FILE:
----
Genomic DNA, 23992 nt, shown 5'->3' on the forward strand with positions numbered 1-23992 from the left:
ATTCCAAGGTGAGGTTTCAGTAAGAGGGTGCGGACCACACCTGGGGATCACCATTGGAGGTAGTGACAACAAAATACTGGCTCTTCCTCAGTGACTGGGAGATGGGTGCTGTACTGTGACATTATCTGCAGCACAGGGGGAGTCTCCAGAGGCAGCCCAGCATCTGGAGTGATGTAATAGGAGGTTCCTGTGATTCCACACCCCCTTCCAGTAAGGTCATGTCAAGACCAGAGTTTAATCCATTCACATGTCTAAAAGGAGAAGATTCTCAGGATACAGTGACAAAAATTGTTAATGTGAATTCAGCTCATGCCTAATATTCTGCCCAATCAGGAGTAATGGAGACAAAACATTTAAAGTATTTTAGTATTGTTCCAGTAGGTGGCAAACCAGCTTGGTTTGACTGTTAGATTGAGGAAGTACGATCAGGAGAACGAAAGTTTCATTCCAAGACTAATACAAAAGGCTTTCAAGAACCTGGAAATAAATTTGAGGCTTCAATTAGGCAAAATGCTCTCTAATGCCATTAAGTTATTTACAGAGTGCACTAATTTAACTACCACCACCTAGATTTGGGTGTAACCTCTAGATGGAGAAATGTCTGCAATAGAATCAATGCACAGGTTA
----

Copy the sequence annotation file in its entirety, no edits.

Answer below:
Genomic DNA, 23992 nt, shown 5'->3' on the forward strand with positions numbered 1-23992 from the left:
ATTCCAAGGTGAGGTTTCAGTAAGAGGGTGCGGACCACACCTGGGGATCACCATTGGAGGTAGTGACAACAAAATACTGGCTCTTCCTCAGTGACTGGGAGATGGGTGCTGTACTGTGACATTATCTGCAGCACAGGGGGAGTCTCCAGAGGCAGCCCAGCATCTGGAGTGATGTAATAGGAGGTTCCTGTGATTCCACACCCCCTTCCAGTAAGGTCATGTCAAGACCAGAGTTTAATCCATTCACATGTCTAAAAGGAGAAGATTCTCAGGATACAGTGACAAAAATTGTTAATGTGAATTCAGCTCATGCCTAATATTCTGCCCAATCAGGAGTAATGGAGACAAAACATTTAAAGTATTTTAGTATTGTTCCAGTAGGTGGCAAACCAGCTTGGTTTGACTGTTAGATTGAGGAAGTACGATCAGGAGAACGAAAGTTTCATTCCAAGACTAATACAAAAGGCTTTCAAGAACCTGGAAATAAATTTGAGGCTTCAATTAGGCAAAATGCTCTCTAATGCCATTAAGTTATTTACAGAGTGCACTAATTTAACTACCACCACCTAGATTTGGGTGTAACCTCTAGATGGAGAAATGTCTGCAATAGAATCAATGCACAGGTTA